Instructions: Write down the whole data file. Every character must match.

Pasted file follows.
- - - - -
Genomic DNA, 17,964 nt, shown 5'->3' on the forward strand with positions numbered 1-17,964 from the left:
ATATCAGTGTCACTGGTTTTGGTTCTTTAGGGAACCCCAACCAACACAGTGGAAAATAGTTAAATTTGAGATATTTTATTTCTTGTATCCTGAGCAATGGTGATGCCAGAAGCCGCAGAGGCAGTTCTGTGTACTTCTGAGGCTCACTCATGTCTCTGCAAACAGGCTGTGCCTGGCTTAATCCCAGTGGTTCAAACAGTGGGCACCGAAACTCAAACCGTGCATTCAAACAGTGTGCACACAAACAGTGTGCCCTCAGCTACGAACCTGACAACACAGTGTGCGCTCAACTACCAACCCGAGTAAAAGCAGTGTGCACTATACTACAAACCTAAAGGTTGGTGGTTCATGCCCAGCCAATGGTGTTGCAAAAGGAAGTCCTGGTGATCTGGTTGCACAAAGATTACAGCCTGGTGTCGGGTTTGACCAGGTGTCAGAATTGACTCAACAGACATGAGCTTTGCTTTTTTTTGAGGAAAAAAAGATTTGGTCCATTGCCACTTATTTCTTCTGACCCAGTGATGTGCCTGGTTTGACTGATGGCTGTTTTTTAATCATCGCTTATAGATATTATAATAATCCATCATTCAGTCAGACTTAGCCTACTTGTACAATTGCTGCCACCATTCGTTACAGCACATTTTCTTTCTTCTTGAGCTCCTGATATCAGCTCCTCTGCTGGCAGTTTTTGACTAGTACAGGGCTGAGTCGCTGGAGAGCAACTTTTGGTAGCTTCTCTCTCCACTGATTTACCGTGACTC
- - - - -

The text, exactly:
Genomic DNA, 17,964 nt, shown 5'->3' on the forward strand with positions numbered 1-17,964 from the left:
ATATCAGTGTCACTGGTTTTGGTTCTTTAGGGAACCCCAACCAACACAGTGGAAAATAGTTAAATTTGAGATATTTTATTTCTTGTATCCTGAGCAATGGTGATGCCAGAAGCCGCAGAGGCAGTTCTGTGTACTTCTGAGGCTCACTCATGTCTCTGCAAACAGGCTGTGCCTGGCTTAATCCCAGTGGTTCAAACAGTGGGCACCGAAACTCAAACCGTGCATTCAAACAGTGTGCACACAAACAGTGTGCCCTCAGCTACGAACCTGACAACACAGTGTGCGCTCAACTACCAACCCGAGTAAAAGCAGTGTGCACTATACTACAAACCTAAAGGTTGGTGGTTCATGCCCAGCCAATGGTGTTGCAAAAGGAAGTCCTGGTGATCTGGTTGCACAAAGATTACAGCCTGGTGTCGGGTTTGACCAGGTGTCAGAATTGACTCAACAGACATGAGCTTTGCTTTTTTTTGAGGAAAAAAAGATTTGGTCCATTGCCACTTATTTCTTCTGACCCAGTGATGTGCCTGGTTTGACTGATGGCTGTTTTTTAATCATCGCTTATAGATATTATAATAATCCATCATTCAGTCAGACTTAGCCTACTTGTACAATTGCTGCCACCATTCGTTACAGCACATTTTCTTTCTTCTTGAGCTCCTGATATCAGCTCCTCTGCTGGCAGTTTTTGACTAGTACAGGGCTGAGTCGCTGGAGAGCAACTTTTGGTAGCTTCTCTCTCCACTGATTTACCGTGACTC